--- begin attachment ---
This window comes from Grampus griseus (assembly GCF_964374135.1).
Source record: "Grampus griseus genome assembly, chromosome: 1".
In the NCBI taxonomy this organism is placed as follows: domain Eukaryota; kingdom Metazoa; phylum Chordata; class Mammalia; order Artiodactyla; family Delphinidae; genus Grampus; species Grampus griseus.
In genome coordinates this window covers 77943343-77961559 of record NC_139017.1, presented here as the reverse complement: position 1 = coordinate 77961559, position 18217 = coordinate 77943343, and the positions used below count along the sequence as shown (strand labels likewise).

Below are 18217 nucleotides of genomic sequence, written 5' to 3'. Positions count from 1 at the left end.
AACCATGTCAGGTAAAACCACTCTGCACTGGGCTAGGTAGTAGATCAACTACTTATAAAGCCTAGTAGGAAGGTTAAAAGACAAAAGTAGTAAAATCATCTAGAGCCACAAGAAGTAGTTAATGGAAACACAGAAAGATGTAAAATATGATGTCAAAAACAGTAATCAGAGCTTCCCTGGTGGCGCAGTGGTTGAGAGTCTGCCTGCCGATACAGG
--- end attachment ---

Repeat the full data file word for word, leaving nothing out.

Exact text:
This window comes from Grampus griseus (assembly GCF_964374135.1).
Source record: "Grampus griseus genome assembly, chromosome: 1".
In the NCBI taxonomy this organism is placed as follows: domain Eukaryota; kingdom Metazoa; phylum Chordata; class Mammalia; order Artiodactyla; family Delphinidae; genus Grampus; species Grampus griseus.
In genome coordinates this window covers 77943343-77961559 of record NC_139017.1, presented here as the reverse complement: position 1 = coordinate 77961559, position 18217 = coordinate 77943343, and the positions used below count along the sequence as shown (strand labels likewise).

Below are 18217 nucleotides of genomic sequence, written 5' to 3'. Positions count from 1 at the left end.
AACCATGTCAGGTAAAACCACTCTGCACTGGGCTAGGTAGTAGATCAACTACTTATAAAGCCTAGTAGGAAGGTTAAAAGACAAAAGTAGTAAAATCATCTAGAGCCACAAGAAGTAGTTAATGGAAACACAGAAAGATGTAAAATATGATGTCAAAAACAGTAATCAGAGCTTCCCTGGTGGCGCAGTGGTTGAGAGTCTGCCTGCCGATACAGG